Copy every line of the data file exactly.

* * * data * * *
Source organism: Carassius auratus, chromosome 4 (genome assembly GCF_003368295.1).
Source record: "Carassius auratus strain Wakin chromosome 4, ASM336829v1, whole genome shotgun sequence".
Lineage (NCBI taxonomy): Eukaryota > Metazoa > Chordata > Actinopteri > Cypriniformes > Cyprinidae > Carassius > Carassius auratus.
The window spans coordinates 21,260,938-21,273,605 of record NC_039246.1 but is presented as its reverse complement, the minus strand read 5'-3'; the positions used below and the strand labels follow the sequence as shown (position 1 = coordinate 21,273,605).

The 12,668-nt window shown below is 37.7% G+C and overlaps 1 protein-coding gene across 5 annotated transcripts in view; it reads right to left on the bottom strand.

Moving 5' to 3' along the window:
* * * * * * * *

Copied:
Source organism: Carassius auratus, chromosome 4 (genome assembly GCF_003368295.1).
Source record: "Carassius auratus strain Wakin chromosome 4, ASM336829v1, whole genome shotgun sequence".
Lineage (NCBI taxonomy): Eukaryota > Metazoa > Chordata > Actinopteri > Cypriniformes > Cyprinidae > Carassius > Carassius auratus.
The window spans coordinates 21,260,938-21,273,605 of record NC_039246.1 but is presented as its reverse complement, the minus strand read 5'-3'; the positions used below and the strand labels follow the sequence as shown (position 1 = coordinate 21,273,605).

The 12,668-nt window shown below is 37.7% G+C and overlaps 1 protein-coding gene across 5 annotated transcripts in view; it reads right to left on the bottom strand.

Moving 5' to 3' along the window: